Newspaper article The Canadian Press

Influential, Misinformed Canadian Media Hurts China-Canada Relations: Envoy

Newspaper article The Canadian Press

Influential, Misinformed Canadian Media Hurts China-Canada Relations: Envoy

Article excerpt

Media hurts China-Canada relations: envoy

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OTTAWA - The Trudeau government should spend less time bowing down to Canadian journalists preoccupied with human rights and get on with negotiating an important free trade agreement with China, says the country's ambassador.

Chinese ambassador Lu Shaye blamed the Canadian media for disseminating a negative portrait of his country that depicts it as an abuser of human rights and lacking democracy.

The envoy levelled the accusations during a lengthy interview at the Chinese Embassy in Ottawa with The Canadian Press.

Lu's remarks come as the Liberal government and the People's Republic embark on a third round of exploratory talks this month aimed at determining whether the two countries should begin formal negotiations towards a free-trade agreement.

His comments underscore a major cleavage in how the two countries believe their differences over human rights should be addressed.

Canada says the issue is linked to economic engagement with China and wants it part of any formal trade pact.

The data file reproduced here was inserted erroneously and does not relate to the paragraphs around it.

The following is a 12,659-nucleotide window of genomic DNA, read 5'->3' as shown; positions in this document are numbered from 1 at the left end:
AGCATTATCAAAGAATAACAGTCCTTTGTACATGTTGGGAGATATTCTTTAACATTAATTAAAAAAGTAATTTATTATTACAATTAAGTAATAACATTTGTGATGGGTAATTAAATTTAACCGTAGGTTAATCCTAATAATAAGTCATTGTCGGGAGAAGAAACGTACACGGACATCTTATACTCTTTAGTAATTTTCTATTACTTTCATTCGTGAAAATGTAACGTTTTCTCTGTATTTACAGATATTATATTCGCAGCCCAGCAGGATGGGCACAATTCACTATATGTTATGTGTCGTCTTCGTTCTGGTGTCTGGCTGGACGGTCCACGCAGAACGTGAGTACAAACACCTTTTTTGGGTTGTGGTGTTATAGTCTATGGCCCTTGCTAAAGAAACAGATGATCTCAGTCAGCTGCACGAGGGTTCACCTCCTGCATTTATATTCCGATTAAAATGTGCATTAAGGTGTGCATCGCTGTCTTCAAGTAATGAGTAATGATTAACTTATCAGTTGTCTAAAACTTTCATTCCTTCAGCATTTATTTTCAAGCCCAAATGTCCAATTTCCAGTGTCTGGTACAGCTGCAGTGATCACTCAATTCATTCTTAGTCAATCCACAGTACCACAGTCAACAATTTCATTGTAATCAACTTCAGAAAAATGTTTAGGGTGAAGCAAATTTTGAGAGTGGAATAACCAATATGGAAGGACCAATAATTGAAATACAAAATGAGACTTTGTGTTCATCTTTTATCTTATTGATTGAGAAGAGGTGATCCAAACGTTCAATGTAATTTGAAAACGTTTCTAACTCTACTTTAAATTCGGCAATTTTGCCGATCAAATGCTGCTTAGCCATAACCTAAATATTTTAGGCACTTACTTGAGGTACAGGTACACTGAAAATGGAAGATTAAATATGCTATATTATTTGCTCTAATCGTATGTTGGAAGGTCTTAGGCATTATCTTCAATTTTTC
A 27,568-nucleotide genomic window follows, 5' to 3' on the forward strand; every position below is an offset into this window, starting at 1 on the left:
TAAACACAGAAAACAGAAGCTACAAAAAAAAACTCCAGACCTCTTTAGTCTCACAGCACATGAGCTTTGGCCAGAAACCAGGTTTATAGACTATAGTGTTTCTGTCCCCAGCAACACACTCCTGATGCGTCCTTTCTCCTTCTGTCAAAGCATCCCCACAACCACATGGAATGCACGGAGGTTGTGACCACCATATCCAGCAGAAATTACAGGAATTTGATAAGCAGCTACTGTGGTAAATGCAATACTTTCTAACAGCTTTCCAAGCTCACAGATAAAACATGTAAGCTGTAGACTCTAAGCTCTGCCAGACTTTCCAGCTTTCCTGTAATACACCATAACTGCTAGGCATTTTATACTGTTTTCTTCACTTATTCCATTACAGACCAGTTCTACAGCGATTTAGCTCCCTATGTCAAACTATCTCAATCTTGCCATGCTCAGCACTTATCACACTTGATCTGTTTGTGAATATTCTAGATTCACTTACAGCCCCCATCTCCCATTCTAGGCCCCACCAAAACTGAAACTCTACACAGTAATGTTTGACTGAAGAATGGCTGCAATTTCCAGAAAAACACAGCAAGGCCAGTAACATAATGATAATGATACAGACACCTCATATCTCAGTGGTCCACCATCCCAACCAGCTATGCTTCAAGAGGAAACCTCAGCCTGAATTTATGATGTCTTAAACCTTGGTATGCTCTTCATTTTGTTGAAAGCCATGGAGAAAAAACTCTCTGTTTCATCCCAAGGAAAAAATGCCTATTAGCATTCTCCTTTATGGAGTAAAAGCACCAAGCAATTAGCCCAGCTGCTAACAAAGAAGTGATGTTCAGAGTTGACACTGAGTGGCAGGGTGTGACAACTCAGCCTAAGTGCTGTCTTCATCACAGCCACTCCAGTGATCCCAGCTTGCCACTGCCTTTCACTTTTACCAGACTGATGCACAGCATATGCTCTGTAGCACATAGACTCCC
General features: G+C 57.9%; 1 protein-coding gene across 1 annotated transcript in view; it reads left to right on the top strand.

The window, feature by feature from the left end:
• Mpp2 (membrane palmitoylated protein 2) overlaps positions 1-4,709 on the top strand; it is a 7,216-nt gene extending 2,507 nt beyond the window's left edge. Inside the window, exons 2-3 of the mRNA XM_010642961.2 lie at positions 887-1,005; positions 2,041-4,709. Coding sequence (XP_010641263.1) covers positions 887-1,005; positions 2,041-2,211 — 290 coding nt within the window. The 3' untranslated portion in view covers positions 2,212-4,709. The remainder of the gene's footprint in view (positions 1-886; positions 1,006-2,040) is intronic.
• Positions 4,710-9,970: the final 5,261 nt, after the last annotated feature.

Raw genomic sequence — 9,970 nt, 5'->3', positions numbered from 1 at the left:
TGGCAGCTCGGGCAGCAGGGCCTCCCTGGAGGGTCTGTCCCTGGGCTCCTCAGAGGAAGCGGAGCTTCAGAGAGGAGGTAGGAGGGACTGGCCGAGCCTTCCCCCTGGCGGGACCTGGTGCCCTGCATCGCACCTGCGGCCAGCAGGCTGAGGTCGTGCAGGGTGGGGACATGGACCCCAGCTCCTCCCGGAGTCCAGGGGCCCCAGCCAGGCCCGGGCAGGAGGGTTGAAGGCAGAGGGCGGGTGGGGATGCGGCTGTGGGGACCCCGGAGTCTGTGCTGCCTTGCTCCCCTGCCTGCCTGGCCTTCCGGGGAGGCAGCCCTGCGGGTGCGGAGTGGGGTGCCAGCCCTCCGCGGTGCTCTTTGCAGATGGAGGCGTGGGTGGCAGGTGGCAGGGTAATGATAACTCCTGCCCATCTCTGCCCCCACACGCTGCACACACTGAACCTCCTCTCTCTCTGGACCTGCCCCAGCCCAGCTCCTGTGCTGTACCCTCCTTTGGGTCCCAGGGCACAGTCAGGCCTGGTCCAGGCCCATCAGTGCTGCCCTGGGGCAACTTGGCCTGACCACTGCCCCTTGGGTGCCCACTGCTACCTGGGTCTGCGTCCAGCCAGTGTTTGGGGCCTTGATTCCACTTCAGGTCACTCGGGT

China disagrees strongly, saying the two issues are not linked.

Lu offered a candid insight into how China views that difference of opinion: the diplomat blamed an ill-informed Canadian media for forcing the issue onto the agenda.

"I think the Canadian government is pressured by the media on this issue," Lu said through a translator provided by his embassy.

"I think that Canadian media is quite influential."

Lu then interjected in English to stress that Canadian politicians sometimes have to "bow before media."

He recommended the approach of his country's ruling communist party as an efficient way of dealing with the media.

"The Chinese Communist Party and the government is good at listening to public opinion and also they do their part to lead and mobilize people for a common cause."

Conservative foreign affairs critic Peter Kent, a former journalist, called Lu's remarks "outrageous" and said it should give the Trudeau government pause as it seeks to deepen economic co-operation with China.

"It sounded like a diatribe on the Chinese Communist Party's conception of what the media is supposed to do on behalf of a government in imposing its will."

Lu said when he arrived in Canada four months ago, his top priority was to deepen co-operation between the two countries.

Justin Trudeau and China's leadership have taken steps to expand bilateral relations, with the prime minister travelling to China last summer and then hosting Premier Li Keqiang in Ottawa several weeks later.

Trudeau wants to deepen economic and political relations with China.

But Trudeau has also pledged not to shy away from engaging with China on the sensitive area. He used a speech in Shanghai last fall to say Canada encourages China to do more to protect and promote human rights.

Soon after arriving in Canada, Lu said he was struck by the negative view of his home country that he saw taking shape, mainly in Canadian media. …

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